I continue to supervise pathology for Girton medics, but have had to relinquish the DoS role since I became a SubDean at the Clinical School in Autumn 2020. I currently sit on Girton College Council, and am also the Dean of Discipline at Girton.

I would like to wish you a very warm welcome to today’s symposium, and hope it’s not too long before I see you back in College in person!

Dr Mandeep Baveja
GP in South West London

Dr Mandeep Baveja matriculated in 2001 to read Medical Sciences. Mandeep's portfolio career means he splits his time between his GP work, where he has a interest in dermatology, and teaching medical students. He also works for NHS England as a Senior Clinical Advisor and a GP Appraiser.

Dr Sally M Turner MA VetMB DVOphthal MRCVS 
RCVS Specialist in Veterinary Ophthalmology

Dr Sally TurnerSally did her specialist training in Comparative Ophthalmology as GDBA Fellow at the Animal Health Trust, Newmarket and gaining the Diploma in Veterinary Ophthalmology in 1997 and  RCVS Specialist status shortly afterwards.   She works as a consultant in private referral practice in London, lectures widely (to vets and nurses) and is passionate about improving the standard of ophthalmology in general practice.   She is also the author of two books on veterinary ophthalmology.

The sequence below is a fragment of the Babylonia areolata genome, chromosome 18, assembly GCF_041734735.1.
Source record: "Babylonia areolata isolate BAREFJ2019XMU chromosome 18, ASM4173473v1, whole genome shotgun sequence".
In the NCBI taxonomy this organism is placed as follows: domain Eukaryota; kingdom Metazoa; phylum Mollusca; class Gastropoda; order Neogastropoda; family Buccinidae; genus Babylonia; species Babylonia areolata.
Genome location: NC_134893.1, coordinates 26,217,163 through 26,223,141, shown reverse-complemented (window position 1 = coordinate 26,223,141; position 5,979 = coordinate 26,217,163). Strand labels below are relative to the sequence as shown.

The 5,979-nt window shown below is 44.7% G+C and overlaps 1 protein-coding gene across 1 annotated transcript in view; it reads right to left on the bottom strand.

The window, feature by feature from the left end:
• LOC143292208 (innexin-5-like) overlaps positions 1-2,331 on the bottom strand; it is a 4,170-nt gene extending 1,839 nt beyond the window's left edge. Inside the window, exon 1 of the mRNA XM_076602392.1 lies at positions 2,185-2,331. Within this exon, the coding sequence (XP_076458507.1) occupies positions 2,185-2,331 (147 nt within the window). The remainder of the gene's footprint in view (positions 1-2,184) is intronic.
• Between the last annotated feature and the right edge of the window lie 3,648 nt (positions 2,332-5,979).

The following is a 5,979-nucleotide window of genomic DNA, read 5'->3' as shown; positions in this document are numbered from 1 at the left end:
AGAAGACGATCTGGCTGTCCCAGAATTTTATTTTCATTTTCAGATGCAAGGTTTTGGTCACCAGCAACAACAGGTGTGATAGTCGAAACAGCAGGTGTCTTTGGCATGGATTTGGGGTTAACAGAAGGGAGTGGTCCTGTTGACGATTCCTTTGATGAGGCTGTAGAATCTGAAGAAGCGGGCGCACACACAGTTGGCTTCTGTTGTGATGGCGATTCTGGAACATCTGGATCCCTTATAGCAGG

Professor Jackie Cassell
Consultant in Public Health

Professor Jackie CassellProfessor Jackie Cassell is a clinical academic at the Brighton and Sussex Medical School.  She trained in both public health and genitourinary medicine, after a period of doing various non-career jobs and wondering whether she fitted into medicine at all.  In recent years she became interested in infections in care homes, particularly scabies which she will talk about today.  During the Covid-19 pandemic she has been advising government on Social Care on a Working Group advising SAGE and the Department of Health.

Professor Matthew J. Allen, Vet MB, PhD, MRCVS
Professor of Small Animal Surgery, University of Cambridge